This solution however is less than ideal without fixing some other issues involving hierarchical categories: a lot of popular WP plugins don’t work right with hierarchical cats. And there is a nasty documented bug that prevents WordPress to serve queries that specify a category + a tag the way it should. For the post2peer content-sharing site, I decided to patch the core with the documented bugfix for this issue, due for shipment with the next WP release. It did the trick nicely.
For whatever reason, the WordPress team also strongly recommends not using the %category% permalink parameter to organize your custom post URLs because of performance issues. I bypassed this advice, since I’m running all my sites with WP Super Cache. It seems Ok after all.
The cool cat
One important trick to know when using the %category%variable placeholder to build the custom pretty URLs is that WordPress will always use the “oldest” category (ie. the lowest category ID) when a post has multiple categories. So if you’re going to use nested categories, and/or tag posts with multiple cats, remember that you should create all the two-lettered-slug language categories at first, before anything else. This was quite tricky to achieve when converting this yann.com blog that already had a few “legacy” categories. But tweaking the database a bit to give the “en” root category a lower ID eventually did the trick. (If you have to do it, just change the term_id in the terms and term_taxonomy table: hopefully, like me, you can find a vacant low ID left available from an early category deletion…)
An added bonus when using %category%at the base of your URL structure is that you can get rid of the category prefix altogether (you still have to specify a prefix in the options admin page, but the page works without the suffix) – but beware of “duplicate content” issues (having two different URLs serving the same page is considered bad SEO practice) – To avoid redundant URLs, I again wrote a tiny function that makes WordPress always print out category URLs without the suffix.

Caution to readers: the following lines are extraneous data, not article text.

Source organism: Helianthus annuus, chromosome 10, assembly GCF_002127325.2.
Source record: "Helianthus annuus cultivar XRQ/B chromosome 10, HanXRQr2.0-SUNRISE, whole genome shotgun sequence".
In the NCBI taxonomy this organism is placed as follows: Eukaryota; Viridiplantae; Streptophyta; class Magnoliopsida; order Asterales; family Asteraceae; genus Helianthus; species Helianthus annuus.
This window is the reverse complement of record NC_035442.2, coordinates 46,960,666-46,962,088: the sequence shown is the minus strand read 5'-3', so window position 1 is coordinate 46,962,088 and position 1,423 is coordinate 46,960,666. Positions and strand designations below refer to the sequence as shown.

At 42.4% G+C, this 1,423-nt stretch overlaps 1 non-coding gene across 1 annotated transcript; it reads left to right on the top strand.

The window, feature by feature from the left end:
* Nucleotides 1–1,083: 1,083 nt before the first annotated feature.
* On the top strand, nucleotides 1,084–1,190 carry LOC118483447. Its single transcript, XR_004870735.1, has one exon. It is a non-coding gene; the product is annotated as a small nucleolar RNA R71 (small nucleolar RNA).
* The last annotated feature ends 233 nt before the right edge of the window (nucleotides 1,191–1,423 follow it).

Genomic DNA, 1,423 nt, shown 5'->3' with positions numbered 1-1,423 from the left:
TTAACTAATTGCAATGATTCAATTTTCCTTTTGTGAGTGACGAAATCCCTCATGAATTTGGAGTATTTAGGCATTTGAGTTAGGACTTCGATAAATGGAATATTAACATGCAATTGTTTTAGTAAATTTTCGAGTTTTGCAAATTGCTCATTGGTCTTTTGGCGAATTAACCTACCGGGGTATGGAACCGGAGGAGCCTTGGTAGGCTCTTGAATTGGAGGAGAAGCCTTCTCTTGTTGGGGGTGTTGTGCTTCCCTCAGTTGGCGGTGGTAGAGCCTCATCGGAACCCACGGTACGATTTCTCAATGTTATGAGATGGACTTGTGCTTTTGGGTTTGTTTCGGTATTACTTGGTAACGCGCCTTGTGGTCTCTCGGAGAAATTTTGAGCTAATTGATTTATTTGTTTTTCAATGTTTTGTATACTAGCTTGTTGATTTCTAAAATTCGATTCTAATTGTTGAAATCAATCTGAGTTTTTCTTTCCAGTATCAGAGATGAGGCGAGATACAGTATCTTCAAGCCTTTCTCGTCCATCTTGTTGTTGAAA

For the post2peersite, I also wrote a couple of custom plugins to replace the way tag clouds, searches or rss work in order to make the site aware of “tags by category” (which in this case means “tags in different languages”.) It’s too early to say if this way of doing things will be viable on the lung-run, but for now it seems quite OK.
Once everything is thoroughly tested, I might release a few of the other plugins I wrote to deal with what I call “language categories”. In the meantime, if you don’t want to use root categories for language segmentation in WordPress and go hierarchical, you can always use special pages with custom queries relying on tags, or any other means you will find to get the appropriate 2-letter codes at the beginning of your custom pretty URLs. That’s not the hard part. And use my yd-setup-locale plugin to do the locale-switching magic for you.
It works for me!
I’m sure there are other clever ways to go, so If you’d like to share other tricks to make WP run multi-language, please leave a comment… in whatever language you like